At the start of this year, a strange thing happened to me. I became famous for about 72 hours in Athens. This sudden and unexpected fame was the result of an attempt to try and interview Greece’s then-finance minister, Yanis Varoufakis.
Back then, when Syriza had just won the elections, hope reigned and everyone was excited. Needless to say, everyone also wanted an interview with the man of the moment. This was before the ulcer-inducing months of Varoufakis’ negotiations, that famous middle finger, and “Honey, I shut the banks“.
Back then, the cult of Varoufakis had only just started to eclipse Varoufakis, Finance Minister. In loyal freelancer style, I opened my big mouth and offered to get an interview for the USA Today. They were immediately interested.
A domino effect of various events then followed, which I wrote about in an anguished blog post here. Initially on that Friday when it all kicked off, my phone kept pinging repeatedly with Facebook friend requests. I felt reassured. At last my work as a journalist was being recognised. Rejoice!
As the afternoon wore on, things got a little weirder. My first clue of things not being what they seemed were the marriage proposals I started receiving. Then a phone call from SKAI channel that went something like this:
SKAI: We want to interview you!
Me: Okay, what about?
SKAI: You’re all over the news today!
Me: Am I? Is this about that article that someone wrote about foreign correspondents during the elections?
SKAI: No! You’re everywhere!
Me: …. *Googles own name* Oh my God…
Having accidentally become famous, I was interviewed by phone for two news channels and then live on air for SKAI the following Monday. Because at that time, with the economy about to go into meltdown, there was obviously not enough real news to go around. Every time the news reran an interview with me, I knew it was happening because my phone would start pinging off the table with more Facebook friend request.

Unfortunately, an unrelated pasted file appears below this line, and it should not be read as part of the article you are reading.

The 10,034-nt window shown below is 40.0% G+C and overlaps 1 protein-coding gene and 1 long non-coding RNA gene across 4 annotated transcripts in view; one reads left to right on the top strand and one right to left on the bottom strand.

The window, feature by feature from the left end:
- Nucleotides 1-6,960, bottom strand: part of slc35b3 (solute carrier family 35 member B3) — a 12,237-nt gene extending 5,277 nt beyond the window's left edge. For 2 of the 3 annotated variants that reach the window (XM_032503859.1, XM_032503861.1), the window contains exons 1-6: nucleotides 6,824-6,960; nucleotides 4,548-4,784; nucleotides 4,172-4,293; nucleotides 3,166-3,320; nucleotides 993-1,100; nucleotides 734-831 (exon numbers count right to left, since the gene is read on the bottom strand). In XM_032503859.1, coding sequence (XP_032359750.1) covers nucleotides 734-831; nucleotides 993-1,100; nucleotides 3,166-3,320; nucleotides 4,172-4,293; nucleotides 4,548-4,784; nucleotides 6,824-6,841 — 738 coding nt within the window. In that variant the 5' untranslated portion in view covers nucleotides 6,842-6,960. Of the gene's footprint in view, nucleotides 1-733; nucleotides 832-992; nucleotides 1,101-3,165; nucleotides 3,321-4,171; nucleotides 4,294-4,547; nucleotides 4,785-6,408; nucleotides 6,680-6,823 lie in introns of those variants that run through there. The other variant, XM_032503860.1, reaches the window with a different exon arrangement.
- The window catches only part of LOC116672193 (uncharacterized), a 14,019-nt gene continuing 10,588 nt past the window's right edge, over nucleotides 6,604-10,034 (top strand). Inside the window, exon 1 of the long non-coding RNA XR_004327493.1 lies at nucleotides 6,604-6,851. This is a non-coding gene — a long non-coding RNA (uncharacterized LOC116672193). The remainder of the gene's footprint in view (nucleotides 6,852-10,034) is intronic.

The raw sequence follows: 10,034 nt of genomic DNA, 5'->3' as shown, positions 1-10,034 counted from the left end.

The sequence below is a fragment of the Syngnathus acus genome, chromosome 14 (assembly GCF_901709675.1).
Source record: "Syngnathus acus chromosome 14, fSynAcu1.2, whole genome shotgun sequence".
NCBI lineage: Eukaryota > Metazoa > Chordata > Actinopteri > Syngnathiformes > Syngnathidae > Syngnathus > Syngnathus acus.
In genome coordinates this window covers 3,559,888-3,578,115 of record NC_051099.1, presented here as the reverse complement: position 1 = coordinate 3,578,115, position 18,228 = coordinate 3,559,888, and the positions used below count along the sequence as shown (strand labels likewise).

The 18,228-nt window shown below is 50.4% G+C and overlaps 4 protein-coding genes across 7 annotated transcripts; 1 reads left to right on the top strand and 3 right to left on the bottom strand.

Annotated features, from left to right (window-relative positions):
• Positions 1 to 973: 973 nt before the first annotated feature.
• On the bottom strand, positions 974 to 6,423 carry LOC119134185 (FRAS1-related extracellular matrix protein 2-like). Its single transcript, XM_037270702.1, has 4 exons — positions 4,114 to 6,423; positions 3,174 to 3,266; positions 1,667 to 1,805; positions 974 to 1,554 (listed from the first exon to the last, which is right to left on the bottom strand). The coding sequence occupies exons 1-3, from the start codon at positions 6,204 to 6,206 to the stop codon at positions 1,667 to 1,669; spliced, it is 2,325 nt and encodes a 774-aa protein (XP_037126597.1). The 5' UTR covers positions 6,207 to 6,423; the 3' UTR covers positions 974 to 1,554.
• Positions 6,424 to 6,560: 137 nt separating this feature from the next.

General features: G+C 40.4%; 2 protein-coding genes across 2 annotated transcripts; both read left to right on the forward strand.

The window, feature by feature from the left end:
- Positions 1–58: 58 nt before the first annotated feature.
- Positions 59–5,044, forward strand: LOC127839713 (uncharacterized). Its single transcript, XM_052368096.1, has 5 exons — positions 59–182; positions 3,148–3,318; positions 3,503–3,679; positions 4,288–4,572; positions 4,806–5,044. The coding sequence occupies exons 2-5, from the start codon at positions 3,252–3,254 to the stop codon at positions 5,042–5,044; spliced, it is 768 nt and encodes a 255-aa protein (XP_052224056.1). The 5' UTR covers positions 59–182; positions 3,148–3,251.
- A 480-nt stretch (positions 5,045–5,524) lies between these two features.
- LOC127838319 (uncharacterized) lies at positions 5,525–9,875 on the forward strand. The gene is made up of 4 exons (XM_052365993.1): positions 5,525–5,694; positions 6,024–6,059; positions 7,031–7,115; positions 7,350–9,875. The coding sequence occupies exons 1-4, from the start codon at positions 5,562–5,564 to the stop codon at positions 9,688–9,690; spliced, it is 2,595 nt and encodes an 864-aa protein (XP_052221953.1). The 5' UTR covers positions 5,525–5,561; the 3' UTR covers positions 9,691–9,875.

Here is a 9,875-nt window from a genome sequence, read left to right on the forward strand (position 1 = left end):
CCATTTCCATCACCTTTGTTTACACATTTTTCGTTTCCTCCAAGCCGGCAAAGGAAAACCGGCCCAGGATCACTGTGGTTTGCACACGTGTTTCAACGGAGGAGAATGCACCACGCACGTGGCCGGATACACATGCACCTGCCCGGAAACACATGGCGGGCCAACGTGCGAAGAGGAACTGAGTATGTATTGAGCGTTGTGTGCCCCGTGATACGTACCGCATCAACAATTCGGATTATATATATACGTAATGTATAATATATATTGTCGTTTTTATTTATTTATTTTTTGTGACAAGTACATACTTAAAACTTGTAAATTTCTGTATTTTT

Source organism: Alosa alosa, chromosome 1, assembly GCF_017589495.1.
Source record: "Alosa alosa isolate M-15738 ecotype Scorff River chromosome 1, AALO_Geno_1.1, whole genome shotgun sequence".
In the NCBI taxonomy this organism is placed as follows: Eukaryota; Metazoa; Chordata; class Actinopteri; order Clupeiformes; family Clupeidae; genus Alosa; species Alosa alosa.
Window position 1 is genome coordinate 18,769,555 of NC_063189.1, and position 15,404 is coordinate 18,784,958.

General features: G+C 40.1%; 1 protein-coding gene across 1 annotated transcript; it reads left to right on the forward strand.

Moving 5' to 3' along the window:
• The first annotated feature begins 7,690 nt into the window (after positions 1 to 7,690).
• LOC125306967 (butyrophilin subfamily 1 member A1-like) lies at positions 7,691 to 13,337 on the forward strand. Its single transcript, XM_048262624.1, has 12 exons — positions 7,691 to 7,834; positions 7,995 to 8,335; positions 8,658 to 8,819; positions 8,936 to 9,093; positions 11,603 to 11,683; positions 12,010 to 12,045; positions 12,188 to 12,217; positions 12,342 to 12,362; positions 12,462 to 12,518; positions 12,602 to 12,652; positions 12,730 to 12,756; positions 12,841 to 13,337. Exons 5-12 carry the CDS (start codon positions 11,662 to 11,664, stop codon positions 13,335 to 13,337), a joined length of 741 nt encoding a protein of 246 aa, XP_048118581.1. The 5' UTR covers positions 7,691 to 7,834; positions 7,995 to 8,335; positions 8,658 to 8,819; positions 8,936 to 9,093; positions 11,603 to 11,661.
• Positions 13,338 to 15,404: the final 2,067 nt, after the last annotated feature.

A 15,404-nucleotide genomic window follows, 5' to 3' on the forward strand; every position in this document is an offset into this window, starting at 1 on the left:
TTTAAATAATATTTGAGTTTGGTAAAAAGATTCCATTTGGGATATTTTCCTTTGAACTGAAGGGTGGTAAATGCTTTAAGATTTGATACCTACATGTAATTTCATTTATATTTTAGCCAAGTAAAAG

I was not happy. As I watched my name spread across the Greek tabloids, and read the nasty comments, I was distraught. The Sunday before my live interview, I sat on a black pebbled beach in Lavrio, tossing rocks into the sea with my kids and saying “My career is over! No one will ever take me seriously again! I’ll be That Varoufakis Girl forever!”
My husband thought I was overreacting. Fellow journalists had warned me not to do the interview, saying I’d be crucified live on air for no good reason. I pushed ahead, thinking it had got bad enough with the revoltingly suggestive headlines of me in the Greek tabloids that described me as “on her knees for an interview”, “begging for an interview” or “lining up for an interview”. The least I could do was make my case as a serious human being live on air and not the total moron the press was making me out to be. I really did think this would clinch the interview for me.
My husband spent the drive home from Lavrio coaching me because I was terrified that I would mess up my Greek live on air, and then forever be known as That Varoufakis Girl Who Can’t Even Speak Greek. Watching the video of myself on SKAI now is funny, because I was too nervous about tripping over the Greek word for ‘interview’, συνέντευξη, so I kept saying it in English. Back then, I was half dead from anxiety as I waited to go on air, watching others chain-smoke in the green room and wondering if I should take it up too.